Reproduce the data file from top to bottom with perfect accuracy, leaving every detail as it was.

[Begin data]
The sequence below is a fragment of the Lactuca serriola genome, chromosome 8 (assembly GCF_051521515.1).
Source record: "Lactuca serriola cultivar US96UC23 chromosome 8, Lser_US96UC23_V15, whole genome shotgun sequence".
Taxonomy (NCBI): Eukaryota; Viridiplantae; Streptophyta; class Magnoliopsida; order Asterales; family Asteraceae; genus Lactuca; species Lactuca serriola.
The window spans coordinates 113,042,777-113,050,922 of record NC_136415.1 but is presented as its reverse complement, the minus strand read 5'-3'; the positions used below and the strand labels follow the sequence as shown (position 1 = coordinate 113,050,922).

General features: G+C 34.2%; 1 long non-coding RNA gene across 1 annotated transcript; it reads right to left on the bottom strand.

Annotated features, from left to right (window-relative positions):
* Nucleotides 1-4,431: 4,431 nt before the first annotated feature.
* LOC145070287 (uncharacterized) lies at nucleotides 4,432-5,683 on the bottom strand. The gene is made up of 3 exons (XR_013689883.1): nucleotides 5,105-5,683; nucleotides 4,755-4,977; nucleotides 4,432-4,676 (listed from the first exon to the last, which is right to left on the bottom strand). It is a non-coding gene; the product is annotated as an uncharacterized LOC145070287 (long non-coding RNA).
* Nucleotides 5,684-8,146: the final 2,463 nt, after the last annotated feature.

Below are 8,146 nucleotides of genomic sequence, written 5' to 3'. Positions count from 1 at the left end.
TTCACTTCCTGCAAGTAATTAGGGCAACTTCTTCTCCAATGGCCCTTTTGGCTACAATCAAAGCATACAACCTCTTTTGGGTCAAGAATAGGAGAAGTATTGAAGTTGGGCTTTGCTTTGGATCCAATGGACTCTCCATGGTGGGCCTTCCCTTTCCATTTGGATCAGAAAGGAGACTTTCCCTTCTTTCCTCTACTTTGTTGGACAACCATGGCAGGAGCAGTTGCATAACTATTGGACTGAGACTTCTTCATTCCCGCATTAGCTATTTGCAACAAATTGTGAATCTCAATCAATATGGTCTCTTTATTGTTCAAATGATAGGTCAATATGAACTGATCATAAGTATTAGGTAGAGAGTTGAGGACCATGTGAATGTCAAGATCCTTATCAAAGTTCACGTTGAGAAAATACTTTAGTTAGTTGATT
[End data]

The sequence below is a fragment of the Lactuca serriola genome, chromosome 8 (assembly GCF_051521515.1).
Source record: "Lactuca serriola cultivar US96UC23 chromosome 8, Lser_US96UC23_V15, whole genome shotgun sequence".
Taxonomy (NCBI): Eukaryota; Viridiplantae; Streptophyta; class Magnoliopsida; order Asterales; family Asteraceae; genus Lactuca; species Lactuca serriola.
The window spans coordinates 113,042,777-113,050,922 of record NC_136415.1 but is presented as its reverse complement, the minus strand read 5'-3'; the positions used below and the strand labels follow the sequence as shown (position 1 = coordinate 113,050,922).

General features: G+C 34.2%; 1 long non-coding RNA gene across 1 annotated transcript; it reads right to left on the bottom strand.

Annotated features, from left to right (window-relative positions):
* Nucleotides 1-4,431: 4,431 nt before the first annotated feature.
* LOC145070287 (uncharacterized) lies at nucleotides 4,432-5,683 on the bottom strand. The gene is made up of 3 exons (XR_013689883.1): nucleotides 5,105-5,683; nucleotides 4,755-4,977; nucleotides 4,432-4,676 (listed from the first exon to the last, which is right to left on the bottom strand). It is a non-coding gene; the product is annotated as an uncharacterized LOC145070287 (long non-coding RNA).
* Nucleotides 5,684-8,146: the final 2,463 nt, after the last annotated feature.

Below are 8,146 nucleotides of genomic sequence, written 5' to 3'. Positions count from 1 at the left end.
TTCACTTCCTGCAAGTAATTAGGGCAACTTCTTCTCCAATGGCCCTTTTGGCTACAATCAAAGCATACAACCTCTTTTGGGTCAAGAATAGGAGAAGTATTGAAGTTGGGCTTTGCTTTGGATCCAATGGACTCTCCATGGTGGGCCTTCCCTTTCCATTTGGATCAGAAAGGAGACTTTCCCTTCTTTCCTCTACTTTGTTGGACAACCATGGCAGGAGCAGTTGCATAACTATTGGACTGAGACTTCTTCATTCCCGCATTAGCTATTTGCAACAAATTGTGAATCTCAATCAATATGGTCTCTTTATTGTTCAAATGATAGGTCAATATGAACTGATCATAAGTATTAGGTAGAGAGTTGAGGACCATGTGAATGTCAAGATCCTTATCAAAGTTCACGTTGAGAAAATACTTTAGTTAGTTGATT